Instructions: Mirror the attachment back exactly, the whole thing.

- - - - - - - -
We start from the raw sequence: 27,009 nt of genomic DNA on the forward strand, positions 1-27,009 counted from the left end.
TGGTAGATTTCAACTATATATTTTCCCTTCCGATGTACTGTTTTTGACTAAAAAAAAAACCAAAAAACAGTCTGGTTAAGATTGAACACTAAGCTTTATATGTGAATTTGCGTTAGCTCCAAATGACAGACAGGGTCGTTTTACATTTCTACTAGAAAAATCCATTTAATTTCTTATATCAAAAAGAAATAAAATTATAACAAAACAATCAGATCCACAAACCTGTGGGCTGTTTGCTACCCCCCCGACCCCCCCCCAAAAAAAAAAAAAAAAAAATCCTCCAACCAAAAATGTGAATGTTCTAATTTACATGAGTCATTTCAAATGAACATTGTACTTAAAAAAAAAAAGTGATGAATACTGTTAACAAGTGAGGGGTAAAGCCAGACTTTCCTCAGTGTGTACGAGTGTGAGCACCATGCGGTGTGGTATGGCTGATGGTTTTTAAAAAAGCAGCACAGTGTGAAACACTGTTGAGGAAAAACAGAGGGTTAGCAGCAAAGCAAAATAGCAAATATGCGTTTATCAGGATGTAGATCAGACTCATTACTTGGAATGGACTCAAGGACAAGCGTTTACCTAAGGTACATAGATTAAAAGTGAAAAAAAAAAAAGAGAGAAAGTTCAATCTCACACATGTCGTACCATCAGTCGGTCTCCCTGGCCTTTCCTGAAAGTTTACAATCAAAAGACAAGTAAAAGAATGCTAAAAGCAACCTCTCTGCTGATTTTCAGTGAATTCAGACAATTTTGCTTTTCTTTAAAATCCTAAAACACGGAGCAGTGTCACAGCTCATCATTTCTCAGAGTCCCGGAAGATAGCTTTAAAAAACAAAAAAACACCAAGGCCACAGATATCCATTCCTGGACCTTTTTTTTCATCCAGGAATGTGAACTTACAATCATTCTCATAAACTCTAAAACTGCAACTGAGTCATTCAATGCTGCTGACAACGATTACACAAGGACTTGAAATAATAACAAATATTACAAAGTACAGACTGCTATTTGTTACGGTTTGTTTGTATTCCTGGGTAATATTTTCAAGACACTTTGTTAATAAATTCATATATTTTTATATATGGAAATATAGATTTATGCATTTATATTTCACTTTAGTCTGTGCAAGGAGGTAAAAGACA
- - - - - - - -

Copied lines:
We start from the raw sequence: 27,009 nt of genomic DNA on the forward strand, positions 1-27,009 counted from the left end.
TGGTAGATTTCAACTATATATTTTCCCTTCCGATGTACTGTTTTTGACTAAAAAAAAAACCAAAAAACAGTCTGGTTAAGATTGAACACTAAGCTTTATATGTGAATTTGCGTTAGCTCCAAATGACAGACAGGGTCGTTTTACATTTCTACTAGAAAAATCCATTTAATTTCTTATATCAAAAAGAAATAAAATTATAACAAAACAATCAGATCCACAAACCTGTGGGCTGTTTGCTACCCCCCCGACCCCCCCCCAAAAAAAAAAAAAAAAAAATCCTCCAACCAAAAATGTGAATGTTCTAATTTACATGAGTCATTTCAAATGAACATTGTACTTAAAAAAAAAAAGTGATGAATACTGTTAACAAGTGAGGGGTAAAGCCAGACTTTCCTCAGTGTGTACGAGTGTGAGCACCATGCGGTGTGGTATGGCTGATGGTTTTTAAAAAAGCAGCACAGTGTGAAACACTGTTGAGGAAAAACAGAGGGTTAGCAGCAAAGCAAAATAGCAAATATGCGTTTATCAGGATGTAGATCAGACTCATTACTTGGAATGGACTCAAGGACAAGCGTTTACCTAAGGTACATAGATTAAAAGTGAAAAAAAAAAAAGAGAGAAAGTTCAATCTCACACATGTCGTACCATCAGTCGGTCTCCCTGGCCTTTCCTGAAAGTTTACAATCAAAAGACAAGTAAAAGAATGCTAAAAGCAACCTCTCTGCTGATTTTCAGTGAATTCAGACAATTTTGCTTTTCTTTAAAATCCTAAAACACGGAGCAGTGTCACAGCTCATCATTTCTCAGAGTCCCGGAAGATAGCTTTAAAAAACAAAAAAACACCAAGGCCACAGATATCCATTCCTGGACCTTTTTTTTCATCCAGGAATGTGAACTTACAATCATTCTCATAAACTCTAAAACTGCAACTGAGTCATTCAATGCTGCTGACAACGATTACACAAGGACTTGAAATAATAACAAATATTACAAAGTACAGACTGCTATTTGTTACGGTTTGTTTGTATTCCTGGGTAATATTTTCAAGACACTTTGTTAATAAATTCATATATTTTTATATATGGAAATATAGATTTATGCATTTATATTTCACTTTAGTCTGTGCAAGGAGGTAAAAGACA